Friday, January 22, 2010

Physical and Mental Literary Exercises at the Library

Lucy Jane Bledsoe, Marvin K. White, and Jaime Cortez

Writer Marvin K. White hosted a writers’ workshop at the main branch of the San Francisco Public Library on Jan. 20, 2010. Most of the audience had seen a flyer advertising an “LGBT African American Writers Series,” but everyone stayed to get involved with the hands-on event. Others saw the writing workshop on a “be my friend” website and had anticipated the honing of their skills. The goal of published writers White, Lucy Jane Bledsoe, and Jaime Cortez was to enhance guests’ literary abilities through physical and mental exercises.

Lucy Jane Bledsoe writes novels for adults and children. Her interests include Antarctic kayaking and backpacking in the Rockies. She has written four novels for adults and five for children, and has received multiple awards.

Jaime Cortez produces graphic novels about immigration, AIDS, and gun violence. He is well-known for his HIV/AIDS prevention outreach work. His novel is about a transgender Cuban immigrant in a new culture.

Marvin K. White is the author of two poetry collections. He is also a performer, playwright, and visual artist. He is a dedicated and loved community arts organizer.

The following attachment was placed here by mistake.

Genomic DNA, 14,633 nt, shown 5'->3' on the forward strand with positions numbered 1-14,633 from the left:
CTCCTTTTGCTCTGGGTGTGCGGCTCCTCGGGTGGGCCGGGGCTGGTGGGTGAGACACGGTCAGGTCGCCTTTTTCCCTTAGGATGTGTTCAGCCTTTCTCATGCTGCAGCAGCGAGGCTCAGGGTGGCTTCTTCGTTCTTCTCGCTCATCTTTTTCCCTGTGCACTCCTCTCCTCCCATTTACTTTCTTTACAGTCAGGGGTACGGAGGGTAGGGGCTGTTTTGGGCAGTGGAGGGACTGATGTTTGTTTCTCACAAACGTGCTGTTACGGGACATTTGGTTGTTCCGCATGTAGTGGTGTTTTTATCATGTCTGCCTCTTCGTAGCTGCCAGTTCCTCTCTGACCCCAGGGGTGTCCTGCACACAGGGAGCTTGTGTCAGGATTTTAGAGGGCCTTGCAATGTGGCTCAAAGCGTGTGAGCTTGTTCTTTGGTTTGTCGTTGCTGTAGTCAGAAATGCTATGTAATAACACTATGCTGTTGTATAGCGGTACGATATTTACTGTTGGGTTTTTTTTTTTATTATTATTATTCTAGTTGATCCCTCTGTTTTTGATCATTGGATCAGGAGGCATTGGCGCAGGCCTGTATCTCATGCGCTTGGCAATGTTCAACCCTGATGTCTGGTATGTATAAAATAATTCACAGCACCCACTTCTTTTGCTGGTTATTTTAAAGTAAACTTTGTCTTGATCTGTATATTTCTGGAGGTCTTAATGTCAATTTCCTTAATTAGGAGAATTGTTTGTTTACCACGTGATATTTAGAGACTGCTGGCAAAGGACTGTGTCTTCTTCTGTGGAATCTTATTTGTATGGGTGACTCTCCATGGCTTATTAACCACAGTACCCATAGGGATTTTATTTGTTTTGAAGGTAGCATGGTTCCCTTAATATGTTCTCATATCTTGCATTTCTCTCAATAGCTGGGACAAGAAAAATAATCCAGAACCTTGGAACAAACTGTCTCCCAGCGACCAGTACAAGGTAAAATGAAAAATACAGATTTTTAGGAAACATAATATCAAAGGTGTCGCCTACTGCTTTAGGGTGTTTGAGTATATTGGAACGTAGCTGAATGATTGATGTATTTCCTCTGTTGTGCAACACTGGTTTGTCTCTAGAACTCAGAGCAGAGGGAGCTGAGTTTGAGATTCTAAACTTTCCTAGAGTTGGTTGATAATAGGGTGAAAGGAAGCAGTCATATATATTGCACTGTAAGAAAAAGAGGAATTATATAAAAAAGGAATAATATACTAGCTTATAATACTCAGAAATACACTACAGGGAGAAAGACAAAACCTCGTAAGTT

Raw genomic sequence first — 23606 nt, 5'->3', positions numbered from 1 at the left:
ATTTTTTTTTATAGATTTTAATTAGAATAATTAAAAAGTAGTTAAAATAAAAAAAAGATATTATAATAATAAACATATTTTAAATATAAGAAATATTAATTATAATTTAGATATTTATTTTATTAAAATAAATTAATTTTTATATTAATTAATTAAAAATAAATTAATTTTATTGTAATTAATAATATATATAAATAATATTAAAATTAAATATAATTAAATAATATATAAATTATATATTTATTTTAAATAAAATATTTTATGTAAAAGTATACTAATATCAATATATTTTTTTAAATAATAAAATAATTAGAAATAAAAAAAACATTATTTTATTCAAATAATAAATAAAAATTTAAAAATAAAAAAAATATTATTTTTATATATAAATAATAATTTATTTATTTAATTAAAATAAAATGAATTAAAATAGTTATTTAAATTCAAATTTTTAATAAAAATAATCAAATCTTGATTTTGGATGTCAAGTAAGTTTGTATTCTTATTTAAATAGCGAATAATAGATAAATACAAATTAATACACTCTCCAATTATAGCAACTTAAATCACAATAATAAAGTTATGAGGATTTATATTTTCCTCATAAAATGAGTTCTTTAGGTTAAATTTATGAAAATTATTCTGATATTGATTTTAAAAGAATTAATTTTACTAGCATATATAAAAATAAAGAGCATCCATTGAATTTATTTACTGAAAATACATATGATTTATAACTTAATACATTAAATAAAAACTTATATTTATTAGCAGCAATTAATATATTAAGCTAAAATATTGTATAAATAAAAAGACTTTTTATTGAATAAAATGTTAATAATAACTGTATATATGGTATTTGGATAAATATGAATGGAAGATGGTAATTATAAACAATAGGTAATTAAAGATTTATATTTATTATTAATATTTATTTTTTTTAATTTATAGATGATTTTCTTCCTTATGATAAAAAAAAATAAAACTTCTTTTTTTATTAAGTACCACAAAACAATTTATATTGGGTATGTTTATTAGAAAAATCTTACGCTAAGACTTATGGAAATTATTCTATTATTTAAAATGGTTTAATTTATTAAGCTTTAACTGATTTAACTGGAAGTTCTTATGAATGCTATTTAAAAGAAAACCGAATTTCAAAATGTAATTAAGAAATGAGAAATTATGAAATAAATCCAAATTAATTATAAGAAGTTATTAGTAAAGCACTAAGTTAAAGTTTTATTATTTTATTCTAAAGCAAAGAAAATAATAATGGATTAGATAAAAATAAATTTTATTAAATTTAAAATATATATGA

Karen Sundheim, of the James C. Hormel Gay & Lesbian Center, introduced host White, and he kicked off the event by stating that the evening was about the practice of writing. He said that guests should not despair if they felt the creative process was not flowing on the paper. He then led the guests through some exuberant standing aerobics exercises and asked them to write ideas inside and outside a circle on a piece of paper, all to clear their heads. A charged bonding ritual followed, as guests read what they had written. Bledsoe quipped that she called it speed writing.

Then White let it be known that he felt that the library was not seen as an LGBT space, and that the event was a claiming of queer space. Cortez had written “wounding, healing, and revelation” on a blackboard to explain his writing process.

Provocative author Lorenzo Herrera y Lozano, a personal guest of White, spoke about his book “Santo de la Pata Alzada: Poems from the Queer/Xicano/Positive Pen.” Audience members happily mingled and enjoyed the rush of literary creativity.

The event was sponsored by the James C. Hormel Gay & Lesbian Center and the African American Center at the San Francisco Public Library.

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